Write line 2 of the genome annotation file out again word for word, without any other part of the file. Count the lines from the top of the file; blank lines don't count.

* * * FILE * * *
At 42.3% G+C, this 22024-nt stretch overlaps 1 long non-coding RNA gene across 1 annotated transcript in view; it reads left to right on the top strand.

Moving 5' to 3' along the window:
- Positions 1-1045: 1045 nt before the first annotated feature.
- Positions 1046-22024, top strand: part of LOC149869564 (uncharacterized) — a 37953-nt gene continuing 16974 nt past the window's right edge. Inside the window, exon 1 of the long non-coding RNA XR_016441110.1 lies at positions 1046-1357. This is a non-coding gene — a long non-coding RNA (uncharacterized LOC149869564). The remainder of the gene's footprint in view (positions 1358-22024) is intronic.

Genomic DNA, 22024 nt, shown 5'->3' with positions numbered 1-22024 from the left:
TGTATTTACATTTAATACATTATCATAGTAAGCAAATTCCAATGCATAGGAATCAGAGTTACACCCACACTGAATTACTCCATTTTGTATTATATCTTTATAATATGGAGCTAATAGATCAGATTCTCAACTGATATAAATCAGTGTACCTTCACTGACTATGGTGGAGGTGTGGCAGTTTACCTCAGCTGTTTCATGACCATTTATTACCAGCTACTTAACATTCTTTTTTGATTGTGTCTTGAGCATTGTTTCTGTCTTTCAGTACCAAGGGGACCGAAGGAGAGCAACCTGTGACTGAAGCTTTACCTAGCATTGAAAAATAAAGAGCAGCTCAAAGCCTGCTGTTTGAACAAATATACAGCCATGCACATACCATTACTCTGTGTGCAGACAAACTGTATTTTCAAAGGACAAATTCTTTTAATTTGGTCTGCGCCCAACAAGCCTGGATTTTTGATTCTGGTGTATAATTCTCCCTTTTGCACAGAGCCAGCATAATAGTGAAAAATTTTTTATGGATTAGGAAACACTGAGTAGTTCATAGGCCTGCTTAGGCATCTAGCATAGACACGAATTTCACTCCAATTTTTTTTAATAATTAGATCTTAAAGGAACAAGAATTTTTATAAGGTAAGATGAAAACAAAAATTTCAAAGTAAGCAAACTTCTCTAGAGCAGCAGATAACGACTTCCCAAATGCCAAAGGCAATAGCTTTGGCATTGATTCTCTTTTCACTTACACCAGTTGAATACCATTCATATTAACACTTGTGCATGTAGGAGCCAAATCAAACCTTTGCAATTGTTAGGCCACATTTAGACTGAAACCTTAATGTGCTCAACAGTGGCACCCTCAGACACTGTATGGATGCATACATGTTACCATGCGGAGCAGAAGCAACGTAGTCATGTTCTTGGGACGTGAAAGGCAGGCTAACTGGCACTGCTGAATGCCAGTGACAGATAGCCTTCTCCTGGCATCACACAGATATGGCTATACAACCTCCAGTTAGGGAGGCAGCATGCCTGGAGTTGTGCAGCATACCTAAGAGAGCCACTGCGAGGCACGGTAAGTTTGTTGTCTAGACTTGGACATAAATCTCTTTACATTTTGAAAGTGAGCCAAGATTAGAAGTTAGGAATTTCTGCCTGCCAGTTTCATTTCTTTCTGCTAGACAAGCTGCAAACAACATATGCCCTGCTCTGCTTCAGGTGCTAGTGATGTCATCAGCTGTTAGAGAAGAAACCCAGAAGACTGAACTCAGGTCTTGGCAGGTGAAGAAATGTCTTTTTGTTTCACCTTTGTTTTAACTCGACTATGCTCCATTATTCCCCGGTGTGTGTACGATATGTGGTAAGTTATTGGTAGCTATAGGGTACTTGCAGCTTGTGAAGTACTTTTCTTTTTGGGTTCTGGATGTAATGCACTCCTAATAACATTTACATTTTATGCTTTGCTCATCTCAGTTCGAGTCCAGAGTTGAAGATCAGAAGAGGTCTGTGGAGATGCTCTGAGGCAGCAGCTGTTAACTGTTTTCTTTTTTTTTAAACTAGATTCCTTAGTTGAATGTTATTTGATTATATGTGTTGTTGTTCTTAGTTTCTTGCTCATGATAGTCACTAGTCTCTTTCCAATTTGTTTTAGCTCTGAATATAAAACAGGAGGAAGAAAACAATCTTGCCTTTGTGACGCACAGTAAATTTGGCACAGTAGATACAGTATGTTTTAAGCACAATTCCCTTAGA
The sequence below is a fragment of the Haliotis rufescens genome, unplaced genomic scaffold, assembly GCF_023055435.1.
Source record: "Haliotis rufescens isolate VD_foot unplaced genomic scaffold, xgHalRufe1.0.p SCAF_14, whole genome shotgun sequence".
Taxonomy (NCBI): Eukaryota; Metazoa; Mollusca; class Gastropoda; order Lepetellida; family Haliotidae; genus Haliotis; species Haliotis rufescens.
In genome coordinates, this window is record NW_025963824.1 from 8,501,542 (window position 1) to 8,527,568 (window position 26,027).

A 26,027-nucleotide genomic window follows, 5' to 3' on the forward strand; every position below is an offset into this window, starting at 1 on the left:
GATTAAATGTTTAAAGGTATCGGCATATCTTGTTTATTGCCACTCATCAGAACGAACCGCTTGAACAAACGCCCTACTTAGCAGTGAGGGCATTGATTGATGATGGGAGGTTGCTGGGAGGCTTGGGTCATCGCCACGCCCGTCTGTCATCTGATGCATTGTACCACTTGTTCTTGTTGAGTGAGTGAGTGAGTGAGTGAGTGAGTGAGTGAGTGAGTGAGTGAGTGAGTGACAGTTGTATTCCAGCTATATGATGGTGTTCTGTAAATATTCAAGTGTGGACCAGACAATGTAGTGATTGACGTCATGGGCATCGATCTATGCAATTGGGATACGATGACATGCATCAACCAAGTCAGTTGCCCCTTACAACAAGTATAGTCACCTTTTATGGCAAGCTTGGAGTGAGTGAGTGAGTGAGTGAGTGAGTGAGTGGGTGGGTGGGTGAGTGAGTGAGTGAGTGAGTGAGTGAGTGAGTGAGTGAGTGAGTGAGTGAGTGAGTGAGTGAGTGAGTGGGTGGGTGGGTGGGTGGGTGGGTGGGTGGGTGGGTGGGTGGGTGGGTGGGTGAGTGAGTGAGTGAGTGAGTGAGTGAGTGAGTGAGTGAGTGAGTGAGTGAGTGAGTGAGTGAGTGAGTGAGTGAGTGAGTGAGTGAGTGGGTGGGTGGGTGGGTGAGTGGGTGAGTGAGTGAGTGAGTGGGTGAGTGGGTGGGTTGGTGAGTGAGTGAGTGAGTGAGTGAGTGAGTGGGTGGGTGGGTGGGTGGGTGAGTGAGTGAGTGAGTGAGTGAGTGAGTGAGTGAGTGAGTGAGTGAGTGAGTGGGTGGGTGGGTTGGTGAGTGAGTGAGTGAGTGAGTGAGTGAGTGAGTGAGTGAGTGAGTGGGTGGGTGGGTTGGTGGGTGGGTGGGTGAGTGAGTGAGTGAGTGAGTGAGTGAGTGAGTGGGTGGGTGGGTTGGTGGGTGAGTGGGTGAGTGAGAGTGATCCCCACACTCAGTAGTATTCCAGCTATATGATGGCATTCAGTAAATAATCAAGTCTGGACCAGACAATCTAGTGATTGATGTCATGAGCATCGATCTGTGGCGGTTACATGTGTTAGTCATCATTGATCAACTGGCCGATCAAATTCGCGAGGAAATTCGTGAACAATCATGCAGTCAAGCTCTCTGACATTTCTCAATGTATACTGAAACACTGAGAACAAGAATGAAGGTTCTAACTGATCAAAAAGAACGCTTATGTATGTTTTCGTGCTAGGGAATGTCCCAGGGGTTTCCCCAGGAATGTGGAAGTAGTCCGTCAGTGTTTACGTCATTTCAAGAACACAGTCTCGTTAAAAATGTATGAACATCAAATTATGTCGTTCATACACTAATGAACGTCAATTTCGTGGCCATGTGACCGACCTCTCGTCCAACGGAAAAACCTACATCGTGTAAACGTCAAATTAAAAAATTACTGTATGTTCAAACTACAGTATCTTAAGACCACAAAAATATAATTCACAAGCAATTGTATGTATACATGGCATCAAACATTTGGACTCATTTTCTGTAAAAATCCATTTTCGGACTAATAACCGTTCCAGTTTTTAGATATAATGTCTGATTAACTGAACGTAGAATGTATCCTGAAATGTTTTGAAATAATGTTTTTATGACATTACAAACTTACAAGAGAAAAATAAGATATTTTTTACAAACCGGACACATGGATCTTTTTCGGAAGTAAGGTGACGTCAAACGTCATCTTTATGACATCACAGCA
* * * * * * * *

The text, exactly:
Moving 5' to 3' along the window: